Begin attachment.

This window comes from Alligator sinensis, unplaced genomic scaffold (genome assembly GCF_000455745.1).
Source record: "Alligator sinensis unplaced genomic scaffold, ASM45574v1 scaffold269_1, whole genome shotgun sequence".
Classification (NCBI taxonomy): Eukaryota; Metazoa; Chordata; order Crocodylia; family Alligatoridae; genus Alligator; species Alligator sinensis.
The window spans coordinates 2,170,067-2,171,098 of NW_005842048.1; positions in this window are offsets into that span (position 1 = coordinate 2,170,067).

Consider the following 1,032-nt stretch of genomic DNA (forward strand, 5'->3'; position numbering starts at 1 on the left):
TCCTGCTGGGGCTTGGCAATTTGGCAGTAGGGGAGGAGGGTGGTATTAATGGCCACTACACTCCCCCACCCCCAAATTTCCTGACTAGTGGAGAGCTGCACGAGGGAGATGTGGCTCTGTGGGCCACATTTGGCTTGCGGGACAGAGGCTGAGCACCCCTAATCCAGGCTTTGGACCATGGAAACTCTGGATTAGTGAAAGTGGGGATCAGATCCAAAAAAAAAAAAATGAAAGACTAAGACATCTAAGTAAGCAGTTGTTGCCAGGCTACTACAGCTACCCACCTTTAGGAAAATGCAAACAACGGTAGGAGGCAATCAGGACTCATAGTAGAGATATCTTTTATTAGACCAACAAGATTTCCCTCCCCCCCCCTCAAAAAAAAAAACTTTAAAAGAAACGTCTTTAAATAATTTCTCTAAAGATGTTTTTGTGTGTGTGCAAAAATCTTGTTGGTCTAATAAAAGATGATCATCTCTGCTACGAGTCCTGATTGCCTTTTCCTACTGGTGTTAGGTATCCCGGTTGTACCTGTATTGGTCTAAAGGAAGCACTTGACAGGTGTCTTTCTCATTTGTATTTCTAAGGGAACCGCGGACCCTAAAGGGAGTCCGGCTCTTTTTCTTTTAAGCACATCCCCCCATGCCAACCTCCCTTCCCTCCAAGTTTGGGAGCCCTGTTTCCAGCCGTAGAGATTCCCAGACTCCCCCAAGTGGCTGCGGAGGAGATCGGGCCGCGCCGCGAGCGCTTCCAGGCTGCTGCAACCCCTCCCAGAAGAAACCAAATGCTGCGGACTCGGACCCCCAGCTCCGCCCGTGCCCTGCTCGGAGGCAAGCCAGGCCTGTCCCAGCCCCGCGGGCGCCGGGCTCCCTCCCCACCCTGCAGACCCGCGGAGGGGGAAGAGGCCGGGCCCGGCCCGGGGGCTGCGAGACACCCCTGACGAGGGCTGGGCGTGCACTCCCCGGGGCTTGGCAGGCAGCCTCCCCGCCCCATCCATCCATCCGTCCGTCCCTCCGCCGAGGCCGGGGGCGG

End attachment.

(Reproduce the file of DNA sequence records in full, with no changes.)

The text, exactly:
This window comes from Alligator sinensis, unplaced genomic scaffold (genome assembly GCF_000455745.1).
Source record: "Alligator sinensis unplaced genomic scaffold, ASM45574v1 scaffold269_1, whole genome shotgun sequence".
Classification (NCBI taxonomy): Eukaryota; Metazoa; Chordata; order Crocodylia; family Alligatoridae; genus Alligator; species Alligator sinensis.
The window spans coordinates 2,170,067-2,171,098 of NW_005842048.1; positions in this window are offsets into that span (position 1 = coordinate 2,170,067).

Consider the following 1,032-nt stretch of genomic DNA (forward strand, 5'->3'; position numbering starts at 1 on the left):
TCCTGCTGGGGCTTGGCAATTTGGCAGTAGGGGAGGAGGGTGGTATTAATGGCCACTACACTCCCCCACCCCCAAATTTCCTGACTAGTGGAGAGCTGCACGAGGGAGATGTGGCTCTGTGGGCCACATTTGGCTTGCGGGACAGAGGCTGAGCACCCCTAATCCAGGCTTTGGACCATGGAAACTCTGGATTAGTGAAAGTGGGGATCAGATCCAAAAAAAAAAAAATGAAAGACTAAGACATCTAAGTAAGCAGTTGTTGCCAGGCTACTACAGCTACCCACCTTTAGGAAAATGCAAACAACGGTAGGAGGCAATCAGGACTCATAGTAGAGATATCTTTTATTAGACCAACAAGATTTCCCTCCCCCCCCCTCAAAAAAAAAAACTTTAAAAGAAACGTCTTTAAATAATTTCTCTAAAGATGTTTTTGTGTGTGTGCAAAAATCTTGTTGGTCTAATAAAAGATGATCATCTCTGCTACGAGTCCTGATTGCCTTTTCCTACTGGTGTTAGGTATCCCGGTTGTACCTGTATTGGTCTAAAGGAAGCACTTGACAGGTGTCTTTCTCATTTGTATTTCTAAGGGAACCGCGGACCCTAAAGGGAGTCCGGCTCTTTTTCTTTTAAGCACATCCCCCCATGCCAACCTCCCTTCCCTCCAAGTTTGGGAGCCCTGTTTCCAGCCGTAGAGATTCCCAGACTCCCCCAAGTGGCTGCGGAGGAGATCGGGCCGCGCCGCGAGCGCTTCCAGGCTGCTGCAACCCCTCCCAGAAGAAACCAAATGCTGCGGACTCGGACCCCCAGCTCCGCCCGTGCCCTGCTCGGAGGCAAGCCAGGCCTGTCCCAGCCCCGCGGGCGCCGGGCTCCCTCCCCACCCTGCAGACCCGCGGAGGGGGAAGAGGCCGGGCCCGGCCCGGGGGCTGCGAGACACCCCTGACGAGGGCTGGGCGTGCACTCCCCGGGGCTTGGCAGGCAGCCTCCCCGCCCCATCCATCCATCCGTCCGTCCCTCCGCCGAGGCCGGGGGCGG